University Of Tasmania
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Exploring high-end scenarios for local sea level rise to develop flood protection strategies for a low-lying delta-the Netherlands as an example

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journal contribution
posted on 2023-05-17, 11:13 authored by Katsman, CA, Sterl, A, Beersma, JJ, van den Brink, HW, Church, JA, Hazeleger, W, Kopp, RE, Kroon, D, Kwadijk, J, Lammersen, R, Lowe, J, Oppenheimer, M, Plag, HP, Ridley, J, von Storch, H, Vaughan, DG, Vellinga, P, Vermeersen, LLA, van de Wal, RSW, Weisse, R
Sea level rise, especially combined with possible changes in storm surges and increased river discharge resulting from climate change, poses a major threat in low-lying river deltas. In this study we focus on a specific example of such a delta: the Netherlands. To evaluate whether the country’s flood protection strategy is capable of coping with future climate conditions, an assessment of low-probability/highimpact scenarios is conducted, focusing mainly on sea level rise. We develop a plausible high-end scenario of 0.55 to 1.15 m global mean sea level rise, and 0.40 to 1.05 m rise on the coast of the Netherlands by 2100 (excluding land subsidence), and more than three times these local values by 2200. Together with projections for changes in storm surge height and peak river discharge, these scenarios depict a complex, enhanced flood risk for the Dutch delta.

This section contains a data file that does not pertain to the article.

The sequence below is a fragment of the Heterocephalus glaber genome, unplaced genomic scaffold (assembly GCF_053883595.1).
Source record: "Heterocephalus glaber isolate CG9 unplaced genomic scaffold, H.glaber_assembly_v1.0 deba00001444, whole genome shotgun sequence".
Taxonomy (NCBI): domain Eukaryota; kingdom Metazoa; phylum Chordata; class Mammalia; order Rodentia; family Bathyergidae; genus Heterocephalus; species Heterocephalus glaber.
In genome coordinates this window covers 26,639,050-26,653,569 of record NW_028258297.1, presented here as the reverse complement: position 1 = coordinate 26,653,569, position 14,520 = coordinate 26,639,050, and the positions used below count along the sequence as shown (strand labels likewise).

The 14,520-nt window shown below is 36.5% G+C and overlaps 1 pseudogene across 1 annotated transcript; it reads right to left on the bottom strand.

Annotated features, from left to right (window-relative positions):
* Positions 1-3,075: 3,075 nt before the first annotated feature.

Publication title

Climatic Change: An Interdisciplinary, International Journal Devoted to The Description, Causes and Implications of Climatic Change










Institute for Marine and Antarctic Studies


Kluwer Academic Publ

Place of publication

Van Godewijckstraat 30, Dordrecht, Netherlands, 3311 Gz

Rights statement

Licensed under Creative Commons Attribution 2.0 Generic (CC BY 2.0)

Repository Status

  • Open

Socio-economic Objectives

Expanding knowledge in the environmental sciences

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